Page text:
Motion Picture Theater Exemption Applies to Food Service Staff Employed at Motion Picture Theaters
The FLSA exempts from its overtime requirements “any employee employed by an establishment which is a motion picture theater.” 29 U.S.C. § 213(b)(27). According to the DOL’s opinion letter, employees of food service operations that are “functionally integrated” with their theater operations are exempt from overtime. The DOL considered several factors in determining “functional integration,” such as whether the food services and theater operations are incorporated as a “single unit,”1 and whether the same employees that provide food services also work as ushers and cashiers.
Graders for Private Nonprofits May be Classified as Volunteers Rather than Employees Going Forward
The DOL evaluated whether “member examination graders” (Graders) for private nonprofit organizations who travel either domestically or from abroad to the United States once a year for a one- to two-week period to grade a global credentialing examination may be classified as volunteers instead of short-term employees. Specifically, the DOL considered whether Graders may be reclassified as volunteers even where the organization pays for Graders’ transportation, accommodations and meal expenses and previously received a flat fee for service.
The DOL concluded that nonprofit organization Graders may be reclassified as volunteers rather than employees, and need not pay any fees to Graders going forward, largely because Graders offer their services freely and for service-oriented reasons. Importantly, the DOL noted that a nonprofit organization could continue to pay for Graders’ travel, lodging, meal and other expenses incidental to volunteering without negating their volunteer status.2
FMLA Opinion Letters
Organ Donation Surgery Can Qualify as Serious Health Condition Under FMLA
The DOL considered whether an employee who donates an organ can qualify for leave under the Family Medical Leave Act,3 even when the donor is in good health before the donation and chooses to donate the organ solely to improve someone else’s health. Additionally, the DOL addressed whether an organ donor can use FMLA leave for post-operative treatment.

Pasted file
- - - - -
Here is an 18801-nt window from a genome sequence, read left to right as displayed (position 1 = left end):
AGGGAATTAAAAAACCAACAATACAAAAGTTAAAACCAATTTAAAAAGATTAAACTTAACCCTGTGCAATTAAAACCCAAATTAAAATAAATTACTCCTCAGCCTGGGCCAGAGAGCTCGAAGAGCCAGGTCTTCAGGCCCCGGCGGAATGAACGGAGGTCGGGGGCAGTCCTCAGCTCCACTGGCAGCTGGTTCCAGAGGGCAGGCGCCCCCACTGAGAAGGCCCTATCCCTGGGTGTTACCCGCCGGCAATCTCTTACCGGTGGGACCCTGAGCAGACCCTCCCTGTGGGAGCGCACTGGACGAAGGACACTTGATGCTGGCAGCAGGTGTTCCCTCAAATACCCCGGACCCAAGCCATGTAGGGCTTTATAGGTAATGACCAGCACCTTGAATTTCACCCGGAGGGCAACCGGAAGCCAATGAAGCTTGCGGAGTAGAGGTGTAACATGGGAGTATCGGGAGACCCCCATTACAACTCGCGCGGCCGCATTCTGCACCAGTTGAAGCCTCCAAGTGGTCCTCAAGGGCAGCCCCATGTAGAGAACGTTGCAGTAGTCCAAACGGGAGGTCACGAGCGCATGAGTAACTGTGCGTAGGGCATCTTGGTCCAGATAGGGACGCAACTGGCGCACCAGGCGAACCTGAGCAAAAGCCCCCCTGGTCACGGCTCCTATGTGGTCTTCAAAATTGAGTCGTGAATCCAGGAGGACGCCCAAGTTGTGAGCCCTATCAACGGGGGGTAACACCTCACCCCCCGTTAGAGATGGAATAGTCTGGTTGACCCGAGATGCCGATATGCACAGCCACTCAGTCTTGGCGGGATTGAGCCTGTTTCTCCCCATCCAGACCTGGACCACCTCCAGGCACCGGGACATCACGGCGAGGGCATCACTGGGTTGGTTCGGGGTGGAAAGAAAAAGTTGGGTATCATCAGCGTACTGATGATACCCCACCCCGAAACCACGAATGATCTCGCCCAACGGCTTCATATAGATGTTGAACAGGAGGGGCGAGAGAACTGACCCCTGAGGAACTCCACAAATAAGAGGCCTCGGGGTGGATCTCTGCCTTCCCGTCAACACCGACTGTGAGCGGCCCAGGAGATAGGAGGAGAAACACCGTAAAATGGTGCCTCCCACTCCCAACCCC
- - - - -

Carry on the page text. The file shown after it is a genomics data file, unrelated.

The DOL concluded that organ donation can qualify as a serious health condition under the FMLA because organ-donation surgery commonly requires overnight hospitalization, though that is not the only means for organ donation to qualify as a serious health condition.4
No-Fault Attendance Policies May Not Violate FMLA
The DOL addressed whether an employer’s attendance policy violates the FMLA where the policy effectively freezes, throughout the duration of an employee’s FMLA leave, the number of attendance points that the employee accrued prior to taking his or her leave.5 The DOL found that because an employee neither loses a benefit that accrued prior to taking the leave nor accrued any additional benefit to which he or she would not otherwise be entitled, the policy does not violate the FMLA, as long as employees on equivalent types of leave receive the same treatment. If the employer, however, counts equivalent types of leave as “active service” under the no-fault attendance policy—meaning the employer counts such leave toward the 12 months necessary to remove points—then the employer may be unlawfully discriminating against employees who take FMLA leave. 29 C.F.R. § 825.220(c) (requiring that employees who take FMLA leave accrue the same benefits as employees who take equivalent non-FMLA leave).